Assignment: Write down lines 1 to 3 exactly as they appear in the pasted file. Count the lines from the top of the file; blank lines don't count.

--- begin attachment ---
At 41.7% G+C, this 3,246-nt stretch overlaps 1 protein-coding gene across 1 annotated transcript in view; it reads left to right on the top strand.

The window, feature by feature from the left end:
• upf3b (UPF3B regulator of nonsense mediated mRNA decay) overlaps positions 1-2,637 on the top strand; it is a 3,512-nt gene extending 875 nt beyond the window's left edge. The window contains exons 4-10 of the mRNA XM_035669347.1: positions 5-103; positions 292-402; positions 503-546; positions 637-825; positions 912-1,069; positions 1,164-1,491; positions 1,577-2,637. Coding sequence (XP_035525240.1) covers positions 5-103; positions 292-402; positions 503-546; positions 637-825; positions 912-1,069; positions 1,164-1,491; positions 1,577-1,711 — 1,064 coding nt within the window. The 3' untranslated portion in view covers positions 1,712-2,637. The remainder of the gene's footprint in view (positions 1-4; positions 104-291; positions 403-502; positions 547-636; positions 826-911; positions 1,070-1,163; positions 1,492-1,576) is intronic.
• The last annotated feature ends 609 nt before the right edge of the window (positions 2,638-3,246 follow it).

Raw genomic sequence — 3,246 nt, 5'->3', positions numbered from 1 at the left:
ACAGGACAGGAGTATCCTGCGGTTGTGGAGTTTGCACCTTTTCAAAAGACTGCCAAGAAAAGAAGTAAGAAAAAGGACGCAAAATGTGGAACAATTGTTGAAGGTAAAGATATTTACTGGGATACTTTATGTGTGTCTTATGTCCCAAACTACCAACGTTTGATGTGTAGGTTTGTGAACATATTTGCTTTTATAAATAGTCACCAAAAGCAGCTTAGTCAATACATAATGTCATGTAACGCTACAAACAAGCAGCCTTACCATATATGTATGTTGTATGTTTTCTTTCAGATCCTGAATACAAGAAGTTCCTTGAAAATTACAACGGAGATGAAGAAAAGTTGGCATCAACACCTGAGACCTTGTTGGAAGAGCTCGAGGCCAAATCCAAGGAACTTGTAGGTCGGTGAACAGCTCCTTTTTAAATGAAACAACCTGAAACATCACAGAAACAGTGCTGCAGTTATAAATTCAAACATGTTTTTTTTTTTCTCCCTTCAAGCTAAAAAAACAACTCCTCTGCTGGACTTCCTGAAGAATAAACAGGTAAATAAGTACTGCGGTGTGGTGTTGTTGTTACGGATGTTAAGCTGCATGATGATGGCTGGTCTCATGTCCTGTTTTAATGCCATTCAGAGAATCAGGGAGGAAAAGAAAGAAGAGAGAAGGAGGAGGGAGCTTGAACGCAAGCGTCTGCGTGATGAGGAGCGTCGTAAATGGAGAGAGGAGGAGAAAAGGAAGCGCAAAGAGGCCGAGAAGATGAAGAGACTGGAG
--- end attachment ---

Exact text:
At 41.7% G+C, this 3,246-nt stretch overlaps 1 protein-coding gene across 1 annotated transcript in view; it reads left to right on the top strand.

The window, feature by feature from the left end:
• upf3b (UPF3B regulator of nonsense mediated mRNA decay) overlaps positions 1-2,637 on the top strand; it is a 3,512-nt gene extending 875 nt beyond the window's left edge. The window contains exons 4-10 of the mRNA XM_035669347.1: positions 5-103; positions 292-402; positions 503-546; positions 637-825; positions 912-1,069; positions 1,164-1,491; positions 1,577-2,637. Coding sequence (XP_035525240.1) covers positions 5-103; positions 292-402; positions 503-546; positions 637-825; positions 912-1,069; positions 1,164-1,491; positions 1,577-1,711 — 1,064 coding nt within the window. The 3' untranslated portion in view covers positions 1,712-2,637. The remainder of the gene's footprint in view (positions 1-4; positions 104-291; positions 403-502; positions 547-636; positions 826-911; positions 1,070-1,163; positions 1,492-1,576) is intronic.